I’m a geek, so it makes perfect sense for my vision of a perfect world to involve mobile devices (such as smartphones, tablets and laptops), as well as static devices (such as desktop computers and gaming consoles), all converging together into a single, multifaceted experience. I’m quite tired of having to feel the impact of jumping from one device from another, although they are capable of roughly the same tasks. Fortunately for the optimistic monkey inside me, Google’s Deep Shot project represents an evolutionary step towards convergence.
To illustrate how devices inter-operate in their current state, let me give you an example: I can start writing this article in Google Docs from my desktop, drop a few words, and then decide to continue working on it from my tablet. But that transition is nothing if not noticeable, despite being quite a simple function. I want it to be instant and seamless: at a push of a button, I want the current state of the document in my Firefox browser to be automatically transferred to my Android tablet. The same for when I’m browsing, writing code, or even playing games, independently of the platform.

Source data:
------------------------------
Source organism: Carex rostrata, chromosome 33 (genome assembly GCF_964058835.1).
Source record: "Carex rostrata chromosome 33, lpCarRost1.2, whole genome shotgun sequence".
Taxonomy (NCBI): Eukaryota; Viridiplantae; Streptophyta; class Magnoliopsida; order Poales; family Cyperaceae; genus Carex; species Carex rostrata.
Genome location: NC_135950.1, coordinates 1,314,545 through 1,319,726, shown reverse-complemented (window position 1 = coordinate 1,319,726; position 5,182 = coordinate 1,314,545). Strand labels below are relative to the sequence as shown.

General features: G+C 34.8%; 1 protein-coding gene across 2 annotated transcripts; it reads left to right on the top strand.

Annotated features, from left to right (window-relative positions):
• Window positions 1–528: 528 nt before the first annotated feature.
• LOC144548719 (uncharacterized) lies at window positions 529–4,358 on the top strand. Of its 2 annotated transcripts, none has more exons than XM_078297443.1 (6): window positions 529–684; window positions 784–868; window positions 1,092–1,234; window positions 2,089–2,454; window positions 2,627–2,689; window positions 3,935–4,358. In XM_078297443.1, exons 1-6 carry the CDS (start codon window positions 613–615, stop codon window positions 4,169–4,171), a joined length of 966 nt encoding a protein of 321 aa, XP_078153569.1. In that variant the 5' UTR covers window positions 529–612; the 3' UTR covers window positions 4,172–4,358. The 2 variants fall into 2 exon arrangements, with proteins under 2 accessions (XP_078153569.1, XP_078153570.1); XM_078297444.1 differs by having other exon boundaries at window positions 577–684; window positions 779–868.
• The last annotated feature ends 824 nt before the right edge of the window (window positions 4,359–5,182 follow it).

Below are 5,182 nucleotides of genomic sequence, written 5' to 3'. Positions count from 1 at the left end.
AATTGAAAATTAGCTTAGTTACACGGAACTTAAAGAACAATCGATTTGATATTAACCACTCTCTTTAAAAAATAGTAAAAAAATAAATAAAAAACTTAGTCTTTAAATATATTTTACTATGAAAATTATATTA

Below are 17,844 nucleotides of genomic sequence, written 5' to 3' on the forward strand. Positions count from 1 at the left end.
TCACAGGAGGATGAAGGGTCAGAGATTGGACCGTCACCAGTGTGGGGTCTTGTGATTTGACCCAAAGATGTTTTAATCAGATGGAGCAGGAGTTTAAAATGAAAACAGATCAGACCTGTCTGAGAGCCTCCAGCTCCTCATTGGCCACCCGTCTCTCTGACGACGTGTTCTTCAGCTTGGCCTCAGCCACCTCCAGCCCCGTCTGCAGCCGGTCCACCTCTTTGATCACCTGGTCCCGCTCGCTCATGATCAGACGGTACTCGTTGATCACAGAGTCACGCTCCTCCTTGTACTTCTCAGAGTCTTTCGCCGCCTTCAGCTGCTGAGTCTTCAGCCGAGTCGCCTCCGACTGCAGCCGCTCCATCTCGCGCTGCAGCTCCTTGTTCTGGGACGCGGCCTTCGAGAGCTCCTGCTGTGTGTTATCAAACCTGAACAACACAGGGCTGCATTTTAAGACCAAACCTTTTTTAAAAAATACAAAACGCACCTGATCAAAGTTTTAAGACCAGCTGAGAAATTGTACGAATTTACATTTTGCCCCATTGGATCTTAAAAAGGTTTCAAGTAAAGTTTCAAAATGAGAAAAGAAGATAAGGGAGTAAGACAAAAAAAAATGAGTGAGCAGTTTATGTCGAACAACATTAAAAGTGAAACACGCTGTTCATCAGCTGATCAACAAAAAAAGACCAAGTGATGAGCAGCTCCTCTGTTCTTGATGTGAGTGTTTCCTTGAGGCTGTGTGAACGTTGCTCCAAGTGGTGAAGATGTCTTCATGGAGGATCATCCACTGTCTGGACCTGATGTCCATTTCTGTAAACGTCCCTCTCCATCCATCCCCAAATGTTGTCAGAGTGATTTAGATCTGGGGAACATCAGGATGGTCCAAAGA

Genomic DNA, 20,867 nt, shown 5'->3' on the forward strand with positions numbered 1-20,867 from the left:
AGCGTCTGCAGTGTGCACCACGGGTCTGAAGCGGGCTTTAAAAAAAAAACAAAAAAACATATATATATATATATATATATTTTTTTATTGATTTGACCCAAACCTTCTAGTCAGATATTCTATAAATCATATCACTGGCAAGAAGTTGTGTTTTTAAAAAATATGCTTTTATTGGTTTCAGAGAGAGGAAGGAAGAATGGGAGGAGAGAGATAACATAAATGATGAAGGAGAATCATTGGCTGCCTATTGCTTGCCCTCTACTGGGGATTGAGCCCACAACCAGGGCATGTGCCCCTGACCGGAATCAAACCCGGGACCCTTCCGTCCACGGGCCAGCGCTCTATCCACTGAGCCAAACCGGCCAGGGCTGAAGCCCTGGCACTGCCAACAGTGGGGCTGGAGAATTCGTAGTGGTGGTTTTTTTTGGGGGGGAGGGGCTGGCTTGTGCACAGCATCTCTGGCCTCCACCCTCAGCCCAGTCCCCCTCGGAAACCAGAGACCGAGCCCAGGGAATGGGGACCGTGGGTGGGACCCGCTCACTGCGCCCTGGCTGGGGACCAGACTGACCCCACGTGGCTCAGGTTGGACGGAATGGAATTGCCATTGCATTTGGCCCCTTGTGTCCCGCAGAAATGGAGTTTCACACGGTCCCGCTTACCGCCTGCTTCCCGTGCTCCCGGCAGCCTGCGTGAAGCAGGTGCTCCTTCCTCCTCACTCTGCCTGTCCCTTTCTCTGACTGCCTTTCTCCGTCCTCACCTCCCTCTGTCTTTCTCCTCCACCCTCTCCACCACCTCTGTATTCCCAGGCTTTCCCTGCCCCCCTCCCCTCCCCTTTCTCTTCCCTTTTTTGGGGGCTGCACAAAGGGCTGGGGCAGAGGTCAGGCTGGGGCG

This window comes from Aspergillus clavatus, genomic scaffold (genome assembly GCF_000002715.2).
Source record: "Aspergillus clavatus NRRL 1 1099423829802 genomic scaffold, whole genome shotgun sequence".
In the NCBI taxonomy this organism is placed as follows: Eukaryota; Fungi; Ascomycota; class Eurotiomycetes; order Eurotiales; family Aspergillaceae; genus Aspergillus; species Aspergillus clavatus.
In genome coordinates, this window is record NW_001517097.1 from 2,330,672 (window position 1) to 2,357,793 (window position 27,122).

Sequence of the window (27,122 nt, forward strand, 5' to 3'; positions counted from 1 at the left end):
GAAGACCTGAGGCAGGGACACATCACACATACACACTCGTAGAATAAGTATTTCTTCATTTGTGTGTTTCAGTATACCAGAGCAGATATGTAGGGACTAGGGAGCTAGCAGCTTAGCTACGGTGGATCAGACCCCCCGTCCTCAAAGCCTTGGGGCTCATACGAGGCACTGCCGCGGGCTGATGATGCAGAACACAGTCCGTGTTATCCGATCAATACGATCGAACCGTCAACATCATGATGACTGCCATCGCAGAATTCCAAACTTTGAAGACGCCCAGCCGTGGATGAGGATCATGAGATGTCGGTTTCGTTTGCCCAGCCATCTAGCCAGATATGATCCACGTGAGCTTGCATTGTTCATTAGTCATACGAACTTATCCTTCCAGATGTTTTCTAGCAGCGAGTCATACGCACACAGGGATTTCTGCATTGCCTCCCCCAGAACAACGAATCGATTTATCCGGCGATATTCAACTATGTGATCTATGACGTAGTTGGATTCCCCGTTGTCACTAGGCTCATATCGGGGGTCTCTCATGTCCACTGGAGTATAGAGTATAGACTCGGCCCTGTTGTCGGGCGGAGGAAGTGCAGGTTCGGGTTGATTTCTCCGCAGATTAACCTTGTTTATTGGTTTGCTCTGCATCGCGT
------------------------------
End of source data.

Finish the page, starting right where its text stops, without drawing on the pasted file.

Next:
This is exactly what a fresh Google patent addresses!
Originally developed at MIT (Google now has exclusive rights to the patent and it currently employs one of the researchers that worked on the initial project), Deep Shot uses a smartphone’s camera to identify the state of a system, and then provide roughly the same state on your smartphone, scaled down when needed. Here’s an official introduction video:
According to Google, the same technology could also work with games. This PS Vita ad reflects the same principle, but remember that this is just one of Deep Shot’s applications:
Since the patent was revealed, people across the web showed hope that Google’s Deep Shot will be integrated into the upcoming Google Assistant (a competitor to Apple’s Siri), further adding to its appeal. Obviously, there is a lot you can do with this technology, but given the fact that Google also needs the support of other platforms (Windows, macOS, iOS, PSN), we’re still a long way before we think of Deep Shot as the technology that made platform convergence simple.
What do you guys think? Will Google be able to work together with its competitors to provide a revolutionary app? Or will they choose exclusivity over platform parity? Let us know what you think in the comment section below!
This seems like a bit of a pain. Especially when something like chrome to phone, and phone to chrome does the exact same thing, but doesn’t require you to take a photo or anything.
The idea is great, but taking a picture just doesn’t seem intuitive enough.